* Gamers mull leaving network, some call for Sony boycott
* Microsoft stands to benefit from Xbox-analyst
* Consumers may go to stores like GameStop
By Georgina Prodhan and Liana B. Baker
NEW YORK/LONDON , April 27 PlayStation gamers
expressed shock on Wednesday at the massive data hack of Sony
Corp (6758.T) that compromised their personal information,
leaving many threatening to flock to Sony's competitors and
Shoppers at London video-games stores said they might leave
the network, PSN, which allows them to play games with 77
million other members and buy games online, while some gamers
writing in online forums called for a boycott of Sony
"You would just assume with someone like a Sony, your
details would be safe," said Albert, a 42-year-old bank worker
shopping for games in London's Canary Wharf financial
"As I was looking at the games just now I was thinking: Do
I really want to spend my money with Sony?" he said, adding
that he would think again about using the network features in
Analysts said the hacking could steer people looking to buy
a video game console towards Microsoft Corp's (MSFT.O) Xbox,
which has its own popular online network. Enthusiasts who own
both consoles will prefer to use their Xbox since it is right
now the only way to play console games with friends over an
online network, said MKM Partners analyst, Eric Handler. PSN is
currently out of service.
"Microsoft should benefit because here's a reason to use
Microsoft more than you use Sony," he said.
Doug, a 49-year-old composer shopping for Xbox games at a
London store, said he was glad he had opted for Xbox over
PlayStation. "I'd cancel my cards this morning; wouldn't you?"
Sony warned earlier that unidentified hackers had stolen
the personal details of its 77 million user accounts, in one of
the biggest-ever Internet security break-ins. [ID:nL3E7FR05U]
The giant Japanese electronics company advised users,
almost 90 percent of whom are based in Europe and the United
States, to change any common passwords they also used for other
It said children with accounts established by their parents
might have had their data exposed.
"If you think the gamers are pissed over at playstation
blog, wait until the Mums get wind of this," wrote senior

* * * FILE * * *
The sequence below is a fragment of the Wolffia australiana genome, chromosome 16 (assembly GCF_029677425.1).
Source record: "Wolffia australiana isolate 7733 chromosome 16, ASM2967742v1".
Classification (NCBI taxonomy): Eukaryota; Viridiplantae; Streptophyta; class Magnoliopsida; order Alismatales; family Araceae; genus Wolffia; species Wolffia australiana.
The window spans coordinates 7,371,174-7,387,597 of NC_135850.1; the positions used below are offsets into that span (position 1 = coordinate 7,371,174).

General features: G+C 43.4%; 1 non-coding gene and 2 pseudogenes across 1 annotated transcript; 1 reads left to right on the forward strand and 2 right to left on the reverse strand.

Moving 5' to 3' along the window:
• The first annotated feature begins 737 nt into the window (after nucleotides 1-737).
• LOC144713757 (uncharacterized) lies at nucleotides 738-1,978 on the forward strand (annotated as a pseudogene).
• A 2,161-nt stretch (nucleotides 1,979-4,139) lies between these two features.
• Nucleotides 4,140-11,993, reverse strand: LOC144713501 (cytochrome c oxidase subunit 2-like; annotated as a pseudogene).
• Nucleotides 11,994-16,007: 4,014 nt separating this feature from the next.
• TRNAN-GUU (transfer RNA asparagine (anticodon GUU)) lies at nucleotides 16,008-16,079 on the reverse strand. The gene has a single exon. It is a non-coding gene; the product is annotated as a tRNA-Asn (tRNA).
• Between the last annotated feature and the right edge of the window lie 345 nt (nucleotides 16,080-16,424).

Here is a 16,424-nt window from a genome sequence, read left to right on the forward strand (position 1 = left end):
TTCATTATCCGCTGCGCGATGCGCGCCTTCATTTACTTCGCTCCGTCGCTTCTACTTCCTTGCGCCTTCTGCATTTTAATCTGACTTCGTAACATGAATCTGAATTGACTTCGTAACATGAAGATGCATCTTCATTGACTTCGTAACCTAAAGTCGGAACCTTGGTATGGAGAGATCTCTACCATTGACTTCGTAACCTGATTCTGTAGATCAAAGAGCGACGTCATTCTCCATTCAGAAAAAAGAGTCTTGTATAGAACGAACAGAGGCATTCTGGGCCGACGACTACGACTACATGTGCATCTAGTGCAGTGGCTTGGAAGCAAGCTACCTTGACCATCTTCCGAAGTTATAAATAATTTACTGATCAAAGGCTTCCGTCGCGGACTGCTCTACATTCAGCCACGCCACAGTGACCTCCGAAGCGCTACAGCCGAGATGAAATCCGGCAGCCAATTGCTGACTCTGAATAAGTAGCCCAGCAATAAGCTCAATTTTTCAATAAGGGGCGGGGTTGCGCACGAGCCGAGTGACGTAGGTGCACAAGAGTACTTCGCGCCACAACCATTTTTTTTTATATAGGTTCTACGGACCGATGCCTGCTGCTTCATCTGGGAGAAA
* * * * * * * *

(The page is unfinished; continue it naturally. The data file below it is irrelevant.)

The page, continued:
member barrybarryk on the PS3news.com online forum.
Sterne Agee analyst Arvind Bhatia said retail stores that
sell prepaid cards and codes to download games, such as
GameStop Corp (GME.N), could benefit. Shoppers who still want
to pay for online content but do not want to give up their
credit card information could buy more of the cards. Bhatia
said these items are already popular with parents who are not
comfortable lending their children credit cards.
"You can go into the store and buy a card with a code and
go home and use the points to buy a game on your console, and
it makes the transaction safer," he said.
Ian Shepherd, chief executive of video-games retailer Game
Group Plc GMG.L, told Reuters that Sony's situation is
"I think there are lessons for the whole industry from the
experience that Sony are having," he said.
Gameloft, a France-based games company, said it is
currently reviewing its security measures "to avoid
encountering such problems on other networks."
While analysts say that video game publishers will not see
a major impact on sales from the PSN network outage, some
smaller companies could be hurt because some of their games are
only available on the network.
"The data breach is indeed unfortunate as we launched
'Dungeon Hunter Alliance' two weeks ago exclusively on PSN and
the game was selling very well," Gameloft's Chief Financial
Officer Alexandre de Rochefort said in an email.
Sony pulled the plug on the network eight days ago but did
not tell the public about the stolen data until Tuesday.
Abdul, a 20-year-old store assistant working in a branch of
Game, said: "I just want it back up and running. That's what
(Additional reporting by Mark Potter; Editing by Will Waterman
and Gerald E. McCormick)